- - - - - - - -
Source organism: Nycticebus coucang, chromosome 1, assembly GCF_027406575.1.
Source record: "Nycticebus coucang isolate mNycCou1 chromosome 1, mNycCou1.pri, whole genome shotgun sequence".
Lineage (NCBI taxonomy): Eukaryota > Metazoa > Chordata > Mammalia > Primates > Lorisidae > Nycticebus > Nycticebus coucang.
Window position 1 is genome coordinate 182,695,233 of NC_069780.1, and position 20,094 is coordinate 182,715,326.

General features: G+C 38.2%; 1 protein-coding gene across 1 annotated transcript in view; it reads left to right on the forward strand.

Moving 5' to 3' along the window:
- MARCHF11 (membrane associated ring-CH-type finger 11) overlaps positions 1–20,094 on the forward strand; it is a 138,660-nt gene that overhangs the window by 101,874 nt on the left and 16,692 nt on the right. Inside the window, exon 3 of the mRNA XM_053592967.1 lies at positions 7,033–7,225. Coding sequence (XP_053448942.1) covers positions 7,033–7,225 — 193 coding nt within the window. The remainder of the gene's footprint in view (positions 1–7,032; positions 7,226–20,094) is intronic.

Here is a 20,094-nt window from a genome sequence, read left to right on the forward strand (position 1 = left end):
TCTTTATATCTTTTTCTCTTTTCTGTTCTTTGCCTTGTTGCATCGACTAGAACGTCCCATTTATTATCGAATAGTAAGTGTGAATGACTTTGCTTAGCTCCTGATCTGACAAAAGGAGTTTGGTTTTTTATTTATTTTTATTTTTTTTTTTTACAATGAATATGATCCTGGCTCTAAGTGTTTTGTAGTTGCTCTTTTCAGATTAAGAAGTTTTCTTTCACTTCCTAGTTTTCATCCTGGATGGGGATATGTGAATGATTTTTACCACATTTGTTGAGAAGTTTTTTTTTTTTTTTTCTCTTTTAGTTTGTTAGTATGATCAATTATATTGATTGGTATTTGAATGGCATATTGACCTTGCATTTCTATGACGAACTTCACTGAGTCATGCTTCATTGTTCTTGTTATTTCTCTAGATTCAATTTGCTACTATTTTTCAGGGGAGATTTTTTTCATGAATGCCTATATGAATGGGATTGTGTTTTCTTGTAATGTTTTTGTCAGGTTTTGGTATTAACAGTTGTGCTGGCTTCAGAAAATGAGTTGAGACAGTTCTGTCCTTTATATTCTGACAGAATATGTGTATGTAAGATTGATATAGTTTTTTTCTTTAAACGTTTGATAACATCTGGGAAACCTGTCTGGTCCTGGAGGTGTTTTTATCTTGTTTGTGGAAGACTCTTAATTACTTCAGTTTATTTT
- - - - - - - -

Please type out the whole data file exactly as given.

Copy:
Source organism: Nycticebus coucang, chromosome 1, assembly GCF_027406575.1.
Source record: "Nycticebus coucang isolate mNycCou1 chromosome 1, mNycCou1.pri, whole genome shotgun sequence".
Lineage (NCBI taxonomy): Eukaryota > Metazoa > Chordata > Mammalia > Primates > Lorisidae > Nycticebus > Nycticebus coucang.
Window position 1 is genome coordinate 182,695,233 of NC_069780.1, and position 20,094 is coordinate 182,715,326.

General features: G+C 38.2%; 1 protein-coding gene across 1 annotated transcript in view; it reads left to right on the forward strand.

Moving 5' to 3' along the window:
- MARCHF11 (membrane associated ring-CH-type finger 11) overlaps positions 1–20,094 on the forward strand; it is a 138,660-nt gene that overhangs the window by 101,874 nt on the left and 16,692 nt on the right. Inside the window, exon 3 of the mRNA XM_053592967.1 lies at positions 7,033–7,225. Coding sequence (XP_053448942.1) covers positions 7,033–7,225 — 193 coding nt within the window. The remainder of the gene's footprint in view (positions 1–7,032; positions 7,226–20,094) is intronic.

Here is a 20,094-nt window from a genome sequence, read left to right on the forward strand (position 1 = left end):
TCTTTATATCTTTTTCTCTTTTCTGTTCTTTGCCTTGTTGCATCGACTAGAACGTCCCATTTATTATCGAATAGTAAGTGTGAATGACTTTGCTTAGCTCCTGATCTGACAAAAGGAGTTTGGTTTTTTATTTATTTTTATTTTTTTTTTTTACAATGAATATGATCCTGGCTCTAAGTGTTTTGTAGTTGCTCTTTTCAGATTAAGAAGTTTTCTTTCACTTCCTAGTTTTCATCCTGGATGGGGATATGTGAATGATTTTTACCACATTTGTTGAGAAGTTTTTTTTTTTTTTTTCTCTTTTAGTTTGTTAGTATGATCAATTATATTGATTGGTATTTGAATGGCATATTGACCTTGCATTTCTATGACGAACTTCACTGAGTCATGCTTCATTGTTCTTGTTATTTCTCTAGATTCAATTTGCTACTATTTTTCAGGGGAGATTTTTTTCATGAATGCCTATATGAATGGGATTGTGTTTTCTTGTAATGTTTTTGTCAGGTTTTGGTATTAACAGTTGTGCTGGCTTCAGAAAATGAGTTGAGACAGTTCTGTCCTTTATATTCTGACAGAATATGTGTATGTAAGATTGATATAGTTTTTTTCTTTAAACGTTTGATAACATCTGGGAAACCTGTCTGGTCCTGGAGGTGTTTTTATCTTGTTTGTGGAAGACTCTTAATTACTTCAGTTTATTTT